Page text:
Unanswered legal questions: ethics, including ethics of blogging a pending case you’re involved in. What about judges using blogs as independent legal research? Not different from reading a law review article/treatise; if it’s by a true expert, it will have up-to-date information. But what about judges doing independent factual research? Citing blogs for facts seems to violate the prohibition on judges doing factual research on their own. Reversible error found in citing Wikipedia for facts.

What about judicial notice? No one’s asked a court to do this yet, though it’s come up with Wikipedia and courts are split. Also creates extra information for experts to look at: is it okay for experts to rely on blogs? Should courts look at experts’ blogs in evaluating what they say?

Margaret Schilt, Chicago Law: People don’t agree whether blogging is scholarship, teaching, or service, but it fits in there somewhere. Blogging is a medium; content determines whether it’s scholarship, and that’s judged by readers. If it meets normal standards for legal scholarship, then it is, and the question is whether it’s good or not. Howard Wasserman got tenure including his blog in his scholarship: as a complement and alternative to core legal scholarship.

Functions: testing ground for new ideas. Collaboration; commentary on recent events. Discussions that could have taken place in symposia or in letters columns. Related perhaps to the move towards the shorter form of legal scholarship—50 pages instead of 120. And law reviews have moved to occupy a niche between the law review and the blog: response pieces that are solicited/submitted, edited, and cited as part of the law review, but is more informal in tone. New collaboration of 7 journals, including Georgetown’s: “legal workshop” for a general audience that is screened and edited.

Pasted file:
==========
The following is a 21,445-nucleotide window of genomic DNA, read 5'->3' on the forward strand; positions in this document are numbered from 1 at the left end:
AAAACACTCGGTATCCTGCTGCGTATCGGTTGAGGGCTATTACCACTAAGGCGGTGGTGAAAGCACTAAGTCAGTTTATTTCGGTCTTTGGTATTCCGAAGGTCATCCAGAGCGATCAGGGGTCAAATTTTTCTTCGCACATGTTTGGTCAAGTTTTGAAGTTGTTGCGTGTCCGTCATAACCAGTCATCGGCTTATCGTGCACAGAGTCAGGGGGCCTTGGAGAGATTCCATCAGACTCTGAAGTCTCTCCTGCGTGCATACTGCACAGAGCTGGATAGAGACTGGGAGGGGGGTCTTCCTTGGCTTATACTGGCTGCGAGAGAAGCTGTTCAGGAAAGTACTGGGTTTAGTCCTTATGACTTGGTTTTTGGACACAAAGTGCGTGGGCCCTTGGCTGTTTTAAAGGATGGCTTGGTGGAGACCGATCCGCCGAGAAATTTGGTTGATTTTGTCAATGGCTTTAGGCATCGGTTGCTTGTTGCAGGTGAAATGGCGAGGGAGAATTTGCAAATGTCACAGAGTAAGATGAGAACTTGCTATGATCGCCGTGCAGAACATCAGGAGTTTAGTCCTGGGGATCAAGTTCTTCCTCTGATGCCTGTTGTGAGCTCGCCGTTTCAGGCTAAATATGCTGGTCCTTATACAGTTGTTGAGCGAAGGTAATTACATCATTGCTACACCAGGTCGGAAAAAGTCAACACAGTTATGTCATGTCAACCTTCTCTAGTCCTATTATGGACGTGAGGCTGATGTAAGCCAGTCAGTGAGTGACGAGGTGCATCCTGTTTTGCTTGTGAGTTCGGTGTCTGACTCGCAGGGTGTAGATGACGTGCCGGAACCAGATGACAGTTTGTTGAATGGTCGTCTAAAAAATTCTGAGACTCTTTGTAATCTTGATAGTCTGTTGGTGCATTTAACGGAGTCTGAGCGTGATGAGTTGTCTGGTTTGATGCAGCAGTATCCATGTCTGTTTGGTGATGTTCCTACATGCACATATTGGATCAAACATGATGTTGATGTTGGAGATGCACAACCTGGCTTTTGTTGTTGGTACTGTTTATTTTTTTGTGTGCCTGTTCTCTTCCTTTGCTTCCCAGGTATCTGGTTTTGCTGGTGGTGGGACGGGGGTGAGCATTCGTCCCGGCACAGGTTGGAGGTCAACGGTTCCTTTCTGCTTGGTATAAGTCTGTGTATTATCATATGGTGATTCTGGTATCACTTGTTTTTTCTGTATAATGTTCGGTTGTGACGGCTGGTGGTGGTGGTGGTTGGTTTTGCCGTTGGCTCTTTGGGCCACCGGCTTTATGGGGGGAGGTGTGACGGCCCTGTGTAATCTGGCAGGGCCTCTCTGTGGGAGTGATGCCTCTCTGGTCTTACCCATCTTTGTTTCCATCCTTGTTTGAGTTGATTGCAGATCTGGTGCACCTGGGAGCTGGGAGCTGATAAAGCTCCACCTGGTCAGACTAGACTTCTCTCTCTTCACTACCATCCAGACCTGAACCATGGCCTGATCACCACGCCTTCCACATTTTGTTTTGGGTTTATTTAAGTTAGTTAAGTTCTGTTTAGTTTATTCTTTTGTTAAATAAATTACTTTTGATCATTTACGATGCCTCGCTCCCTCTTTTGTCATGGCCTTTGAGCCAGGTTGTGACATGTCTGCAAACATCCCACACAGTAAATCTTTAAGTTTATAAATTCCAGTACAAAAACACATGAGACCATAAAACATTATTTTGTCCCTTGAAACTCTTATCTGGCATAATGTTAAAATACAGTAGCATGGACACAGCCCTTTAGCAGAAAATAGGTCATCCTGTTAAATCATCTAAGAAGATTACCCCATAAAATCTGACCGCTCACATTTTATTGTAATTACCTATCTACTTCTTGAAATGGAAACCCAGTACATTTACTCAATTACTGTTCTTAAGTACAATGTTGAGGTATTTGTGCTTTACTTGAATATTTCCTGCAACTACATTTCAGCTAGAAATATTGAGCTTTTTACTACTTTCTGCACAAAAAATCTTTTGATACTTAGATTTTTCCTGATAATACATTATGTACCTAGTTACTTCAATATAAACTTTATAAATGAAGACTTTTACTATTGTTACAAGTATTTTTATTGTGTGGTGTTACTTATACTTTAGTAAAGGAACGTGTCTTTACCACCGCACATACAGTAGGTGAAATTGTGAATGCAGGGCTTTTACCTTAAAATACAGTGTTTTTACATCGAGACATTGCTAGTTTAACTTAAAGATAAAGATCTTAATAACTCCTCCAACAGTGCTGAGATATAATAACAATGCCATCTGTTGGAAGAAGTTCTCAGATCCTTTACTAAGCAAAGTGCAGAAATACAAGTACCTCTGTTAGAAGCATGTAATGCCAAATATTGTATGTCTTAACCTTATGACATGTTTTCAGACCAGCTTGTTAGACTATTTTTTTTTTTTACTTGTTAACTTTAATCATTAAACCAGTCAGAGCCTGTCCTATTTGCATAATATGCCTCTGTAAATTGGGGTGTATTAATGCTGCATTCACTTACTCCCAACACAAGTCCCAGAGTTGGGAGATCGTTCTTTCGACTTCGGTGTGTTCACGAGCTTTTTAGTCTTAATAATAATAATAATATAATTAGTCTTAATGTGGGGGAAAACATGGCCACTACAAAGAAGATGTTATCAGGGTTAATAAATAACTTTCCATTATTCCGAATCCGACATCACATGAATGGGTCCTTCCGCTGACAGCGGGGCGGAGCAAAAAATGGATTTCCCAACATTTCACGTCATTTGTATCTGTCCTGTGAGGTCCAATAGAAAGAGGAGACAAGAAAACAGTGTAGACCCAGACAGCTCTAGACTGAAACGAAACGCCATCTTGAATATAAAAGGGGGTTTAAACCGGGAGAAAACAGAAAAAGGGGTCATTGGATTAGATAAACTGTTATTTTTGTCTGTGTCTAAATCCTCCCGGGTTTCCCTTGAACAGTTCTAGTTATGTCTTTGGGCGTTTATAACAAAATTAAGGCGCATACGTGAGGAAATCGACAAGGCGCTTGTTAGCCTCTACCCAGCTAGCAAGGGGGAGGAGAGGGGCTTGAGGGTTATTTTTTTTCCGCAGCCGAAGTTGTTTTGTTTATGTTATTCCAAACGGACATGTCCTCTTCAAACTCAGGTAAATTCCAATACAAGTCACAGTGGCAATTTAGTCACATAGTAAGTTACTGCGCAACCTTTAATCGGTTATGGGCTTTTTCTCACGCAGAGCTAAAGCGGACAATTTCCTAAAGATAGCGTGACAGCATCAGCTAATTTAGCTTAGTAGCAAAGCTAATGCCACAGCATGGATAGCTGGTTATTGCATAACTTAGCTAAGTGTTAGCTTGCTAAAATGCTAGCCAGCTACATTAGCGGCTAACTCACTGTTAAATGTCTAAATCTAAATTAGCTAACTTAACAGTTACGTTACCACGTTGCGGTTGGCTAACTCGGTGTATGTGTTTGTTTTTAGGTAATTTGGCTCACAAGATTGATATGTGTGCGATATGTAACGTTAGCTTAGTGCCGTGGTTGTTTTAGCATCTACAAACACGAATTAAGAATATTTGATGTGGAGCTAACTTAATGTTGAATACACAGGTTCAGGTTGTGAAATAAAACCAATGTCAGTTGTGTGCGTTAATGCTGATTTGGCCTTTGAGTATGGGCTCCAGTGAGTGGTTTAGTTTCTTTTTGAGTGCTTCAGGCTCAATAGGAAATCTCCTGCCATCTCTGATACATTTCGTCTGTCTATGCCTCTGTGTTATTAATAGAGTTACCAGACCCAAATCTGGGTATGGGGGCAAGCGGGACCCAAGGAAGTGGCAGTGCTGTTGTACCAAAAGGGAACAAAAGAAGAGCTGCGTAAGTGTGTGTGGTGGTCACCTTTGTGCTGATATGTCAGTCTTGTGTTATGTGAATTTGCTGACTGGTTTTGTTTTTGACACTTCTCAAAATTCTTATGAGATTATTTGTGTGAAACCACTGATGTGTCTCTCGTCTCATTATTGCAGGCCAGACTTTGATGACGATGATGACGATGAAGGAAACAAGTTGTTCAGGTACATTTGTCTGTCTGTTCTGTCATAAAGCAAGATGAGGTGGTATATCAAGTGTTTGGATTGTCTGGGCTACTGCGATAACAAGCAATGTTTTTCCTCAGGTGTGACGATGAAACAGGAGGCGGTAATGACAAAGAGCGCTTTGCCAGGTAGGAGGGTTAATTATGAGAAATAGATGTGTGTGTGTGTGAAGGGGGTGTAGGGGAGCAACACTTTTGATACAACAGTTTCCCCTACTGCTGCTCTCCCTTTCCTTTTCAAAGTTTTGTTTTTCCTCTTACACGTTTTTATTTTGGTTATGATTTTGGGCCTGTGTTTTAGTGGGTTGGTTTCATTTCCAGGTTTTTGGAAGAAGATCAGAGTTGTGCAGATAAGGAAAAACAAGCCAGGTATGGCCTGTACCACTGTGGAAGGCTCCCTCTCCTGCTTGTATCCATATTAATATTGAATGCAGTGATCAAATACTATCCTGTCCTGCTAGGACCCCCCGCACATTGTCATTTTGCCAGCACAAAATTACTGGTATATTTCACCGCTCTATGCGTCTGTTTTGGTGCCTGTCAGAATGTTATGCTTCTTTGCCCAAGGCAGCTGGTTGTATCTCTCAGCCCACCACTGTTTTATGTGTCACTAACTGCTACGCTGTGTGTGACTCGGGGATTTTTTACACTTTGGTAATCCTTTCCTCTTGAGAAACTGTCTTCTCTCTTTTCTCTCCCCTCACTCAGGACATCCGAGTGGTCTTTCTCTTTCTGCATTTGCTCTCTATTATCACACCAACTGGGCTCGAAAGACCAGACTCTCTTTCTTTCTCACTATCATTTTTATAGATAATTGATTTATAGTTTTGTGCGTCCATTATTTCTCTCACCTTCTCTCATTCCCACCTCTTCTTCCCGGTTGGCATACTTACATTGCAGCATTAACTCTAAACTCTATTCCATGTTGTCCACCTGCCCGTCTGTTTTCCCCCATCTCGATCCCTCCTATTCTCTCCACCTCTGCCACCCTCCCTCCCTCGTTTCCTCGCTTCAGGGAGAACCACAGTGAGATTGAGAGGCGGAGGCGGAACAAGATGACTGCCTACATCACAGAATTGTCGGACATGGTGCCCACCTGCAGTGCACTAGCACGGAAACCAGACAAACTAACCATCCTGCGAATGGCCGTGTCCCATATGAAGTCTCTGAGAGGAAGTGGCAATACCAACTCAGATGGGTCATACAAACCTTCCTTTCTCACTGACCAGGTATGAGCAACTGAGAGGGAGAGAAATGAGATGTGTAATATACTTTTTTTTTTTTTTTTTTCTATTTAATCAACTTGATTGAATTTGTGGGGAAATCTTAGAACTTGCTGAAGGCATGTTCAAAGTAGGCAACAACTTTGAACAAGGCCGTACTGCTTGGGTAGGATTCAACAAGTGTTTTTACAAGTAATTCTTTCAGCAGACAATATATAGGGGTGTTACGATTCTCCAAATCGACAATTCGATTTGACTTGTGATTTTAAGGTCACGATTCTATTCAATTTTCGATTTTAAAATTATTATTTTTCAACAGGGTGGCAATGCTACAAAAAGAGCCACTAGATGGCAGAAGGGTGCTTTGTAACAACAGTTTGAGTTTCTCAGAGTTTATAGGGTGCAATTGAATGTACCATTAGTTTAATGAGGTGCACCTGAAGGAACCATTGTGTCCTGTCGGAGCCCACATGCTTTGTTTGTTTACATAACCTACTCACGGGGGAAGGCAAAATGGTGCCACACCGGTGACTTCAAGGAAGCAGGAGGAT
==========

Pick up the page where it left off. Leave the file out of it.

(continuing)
Cite checking is easier, because the blog is probably there shortly after the article is written. But what about 20 years later? Law reviews haven’t taken responsibility for archiving—“unpublished paper” is probably on file with the author, or thrown out because of lack of space. This may need to change.

Do libraries have an obligation to archive blogs? If they’re legal scholarship, and our mission is to archive legal scholarship, then syllogistically we do. But one could argue that what is scholarly about blogs eventually makes its way into published articles. Blogs test ideas/get feedback in the writing process. If that’s how blogs are being used, then what is good will end up in traditional scholarship and will be preserved. Is this good enough? There’s historical precedent: workshops and symposia were held for the same purpose.

Problems: sometimes the ideas never make it to publication, simply because of the pace of scholarly discussions. Also: variety of types of posting within blogs. Few blogs are 100% legal scholarship. Volokh Conspiracy/Balnkinization—do we want to put our resources into Ilya Somin’s Monday Sloth Bear blogging? Deleted blogs—the material won’t be available to other scholars if the writer decides to “stop clogging up the blogosphere.” How will the historians of the 2050s talk about public policy debates in the 2000s? We have newspaper records from 1900s; someone has to take charge of preservation issues.

Borgen: when he started, it was play; now there’s a big payoff if you do it right and a big risk if you do it wrong. His message: try out blogging in pretenure years, but don’t spend a lot of time on it. Doug Berman argued that pretenure profs should blog more, and a third person on a recent panel argued tht pretenure profs shouldn’t blog at all. Blogging is a medium, not one single thing. Many different styles. Blogs are like print media: there are journals, newsletters, etc.

Social networking will be a big change: Facebook has taken over what used to be part of the blogosphere. Twitter: Opinio Juris is talking about using Twitter. (Note: I automatically crosspost to Twitter, thence to Facebook.) People who approach blogs like law reviews tend to write bad blog posts. As we start to use new things like embedded video, we’ll have to learn new skills: being good on camera is completely different from writing a good essay.

Peoples: He is particularly concerned when courts cite blogs—the justification for preservation is much stronger.

Schilt: Blogs filled a niche that was previously unfilled: that demand is not going to go away, whatever the ultimate structure.